# Finding correlations between financial time series

I have a task which is related to finding correlations between time series. I have two financial time series given, which contain daily interest rate offers of two financial contributors and I want to find correlations (over time) between these quotes. The frequency and length is equal. The shape of the two time series is very similiar and looks like a upside down V. (upward trend followed by a downward trend)

My background in statistics, and particularly in time series analysis, is not very distinct. I know a few basics because I study mathematics but not more. I use the software R. My first approach was to calculate the Pearson correlation coefficient, but then I read a few topics about spurious correlation and fake correlations in trending time series so this could be not appropriate. Furthermore I read a few topics how to handle such problems, but I am still not sure how to solve my problem with my knowledge.

I would start as follows:

1) Use first differences or link relatives (which I found here: http://svds.com/avoiding-common-mistakes-with-time-series/) instead of absolute interest rates.

2) The hope is to get weak-stationary series so that I can calculate correlation coefficients (Pearson/Spearman) and cross correlation for different lags. Am I getting this right?

Would this course of action be appropriate to get meaningful results? How should I go on to solve the task? Im not looking for the perfect scientific solution, but I want to do a meaningful and solid analysis. Many thanks in advance!

• Rank correlation (spearman / kendall) on the first differences should be fine! You can also visualize the scatterplot of the ranks (also known as empirical copula) to see if the relation is more or less comonotonic. – mic Jan 21 '17 at 16:24
• I got some results now. Correlation with spearman is ~0.5 and with Pearson ~0.8. How should I interpret these numbers? Intuition says that there must be a close correlation between the two time series. – do-math Jan 22 '17 at 10:23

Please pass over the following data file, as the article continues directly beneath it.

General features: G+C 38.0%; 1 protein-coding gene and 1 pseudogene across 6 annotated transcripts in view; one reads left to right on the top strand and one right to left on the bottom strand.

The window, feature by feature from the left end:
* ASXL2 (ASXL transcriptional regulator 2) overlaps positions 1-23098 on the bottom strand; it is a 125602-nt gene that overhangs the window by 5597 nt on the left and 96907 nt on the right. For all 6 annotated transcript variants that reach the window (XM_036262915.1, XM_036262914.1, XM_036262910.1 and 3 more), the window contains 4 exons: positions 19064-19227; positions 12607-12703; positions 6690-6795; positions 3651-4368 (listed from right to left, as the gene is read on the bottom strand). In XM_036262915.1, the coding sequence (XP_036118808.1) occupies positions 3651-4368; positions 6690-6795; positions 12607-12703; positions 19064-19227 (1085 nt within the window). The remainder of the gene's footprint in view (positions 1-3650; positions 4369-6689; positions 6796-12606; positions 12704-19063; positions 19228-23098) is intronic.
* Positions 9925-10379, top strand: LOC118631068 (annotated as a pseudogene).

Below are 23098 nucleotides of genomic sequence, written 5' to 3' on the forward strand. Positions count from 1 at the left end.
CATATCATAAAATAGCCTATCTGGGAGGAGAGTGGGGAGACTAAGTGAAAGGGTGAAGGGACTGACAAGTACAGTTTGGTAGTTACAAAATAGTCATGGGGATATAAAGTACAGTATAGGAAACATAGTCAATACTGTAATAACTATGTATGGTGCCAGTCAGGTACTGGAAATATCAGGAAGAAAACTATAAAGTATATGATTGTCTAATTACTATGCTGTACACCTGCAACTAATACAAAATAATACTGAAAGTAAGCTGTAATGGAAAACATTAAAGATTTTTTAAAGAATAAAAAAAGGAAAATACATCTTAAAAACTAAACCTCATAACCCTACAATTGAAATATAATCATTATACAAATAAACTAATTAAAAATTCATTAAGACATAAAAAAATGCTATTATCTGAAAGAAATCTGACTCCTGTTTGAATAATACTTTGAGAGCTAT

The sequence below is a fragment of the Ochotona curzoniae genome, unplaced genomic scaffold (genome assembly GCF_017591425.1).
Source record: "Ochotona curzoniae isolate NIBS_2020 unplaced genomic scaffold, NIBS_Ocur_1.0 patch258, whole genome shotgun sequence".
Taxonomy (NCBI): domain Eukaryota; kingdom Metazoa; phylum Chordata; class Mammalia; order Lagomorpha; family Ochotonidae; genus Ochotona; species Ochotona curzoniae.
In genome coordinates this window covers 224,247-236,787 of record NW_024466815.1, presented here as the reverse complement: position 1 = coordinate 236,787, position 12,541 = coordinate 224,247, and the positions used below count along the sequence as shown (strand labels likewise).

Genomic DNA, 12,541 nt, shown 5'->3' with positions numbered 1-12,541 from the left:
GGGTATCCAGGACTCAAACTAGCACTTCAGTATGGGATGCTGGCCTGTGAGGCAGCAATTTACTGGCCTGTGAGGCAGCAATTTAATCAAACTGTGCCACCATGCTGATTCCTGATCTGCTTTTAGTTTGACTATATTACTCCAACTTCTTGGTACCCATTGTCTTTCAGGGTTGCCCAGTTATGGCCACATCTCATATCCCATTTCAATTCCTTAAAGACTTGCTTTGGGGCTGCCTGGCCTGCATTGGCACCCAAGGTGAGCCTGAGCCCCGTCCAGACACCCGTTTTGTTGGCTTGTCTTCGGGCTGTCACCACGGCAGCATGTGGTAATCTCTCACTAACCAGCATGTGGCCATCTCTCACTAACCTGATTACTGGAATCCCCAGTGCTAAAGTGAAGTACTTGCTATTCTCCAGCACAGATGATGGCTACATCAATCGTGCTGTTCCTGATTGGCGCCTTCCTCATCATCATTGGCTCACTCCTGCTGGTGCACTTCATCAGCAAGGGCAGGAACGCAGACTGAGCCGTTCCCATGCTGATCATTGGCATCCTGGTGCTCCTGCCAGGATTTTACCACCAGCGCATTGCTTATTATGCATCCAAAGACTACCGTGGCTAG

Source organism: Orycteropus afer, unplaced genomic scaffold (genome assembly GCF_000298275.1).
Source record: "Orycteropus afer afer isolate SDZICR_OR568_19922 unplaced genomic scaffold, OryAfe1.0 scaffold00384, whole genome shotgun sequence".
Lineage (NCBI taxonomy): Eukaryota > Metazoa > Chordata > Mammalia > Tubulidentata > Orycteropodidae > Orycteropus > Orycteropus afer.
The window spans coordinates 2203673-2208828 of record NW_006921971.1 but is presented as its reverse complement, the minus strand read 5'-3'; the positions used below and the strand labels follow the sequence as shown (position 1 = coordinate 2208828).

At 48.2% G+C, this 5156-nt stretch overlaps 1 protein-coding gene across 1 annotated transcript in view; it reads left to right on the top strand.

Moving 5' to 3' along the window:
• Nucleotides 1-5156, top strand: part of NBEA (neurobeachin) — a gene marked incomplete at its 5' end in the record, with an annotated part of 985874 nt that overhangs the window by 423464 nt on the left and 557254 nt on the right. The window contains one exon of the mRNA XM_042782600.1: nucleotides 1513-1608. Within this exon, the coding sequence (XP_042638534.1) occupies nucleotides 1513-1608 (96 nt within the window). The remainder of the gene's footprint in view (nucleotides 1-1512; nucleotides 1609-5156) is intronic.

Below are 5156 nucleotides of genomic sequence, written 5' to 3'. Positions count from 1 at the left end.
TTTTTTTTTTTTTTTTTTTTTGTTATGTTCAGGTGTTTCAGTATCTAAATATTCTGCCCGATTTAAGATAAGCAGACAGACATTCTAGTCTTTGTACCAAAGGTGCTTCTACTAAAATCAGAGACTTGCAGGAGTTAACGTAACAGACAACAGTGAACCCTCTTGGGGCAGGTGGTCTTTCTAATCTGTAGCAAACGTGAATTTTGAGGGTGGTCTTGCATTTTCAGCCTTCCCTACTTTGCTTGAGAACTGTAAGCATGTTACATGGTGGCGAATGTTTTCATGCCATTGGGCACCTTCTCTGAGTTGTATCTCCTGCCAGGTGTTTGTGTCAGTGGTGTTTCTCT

• Can you display the scatterplot of the ranks? It would help to understand what is going on... Usually, on financial time series data, I obtain a Pearson correlation which is less than the Spearman one (due to heavy-tails / some strong deviations / outliers). – mic Jan 22 '17 at 11:56
• I do not really know how to display the scatterplot of ranks. Here is an usual scatterplot: !Scatterplot. Furthermore I have another question: Can I also use relative changes instead of first differences like described in my main post citation? – do-math Jan 22 '17 at 13:19
• It is rather easy: instead of display the point (x_i,y_i), you display the point ( rank(x_i), rank(y_i)), where rank is the function that takes as input x_i, and outputs the rank of x_i amongst x_1,x_2,...x_n. That is, if x_i is the jth biggest value of all values of x, and y_i is the kth biggest value of all values of y, the you plot (j,k). If you do that, it does not matter to use first differences or relative changes (returns), or log-returns since these results will be invariant thanks to this transform! – mic Jan 22 '17 at 14:28

## 2 Answers

Find correlation between two time series. Theory and practice (R) discusses my road-map which is quite consistent with the very clear presentation that you cited http://svds.com/avoiding-common-mistakes-with-time-series/ . The simple though profound idea is that to identify the intra-relationship one needs to adjust for any inter-relationship in the candidate X. I strongly suggest reading the seminal article on this subject https://www.jstor.org/stable/2341482?seq=1#page_scan_tab_contents . If you have problems obtaining it please feel free to contact me and I will try and help you.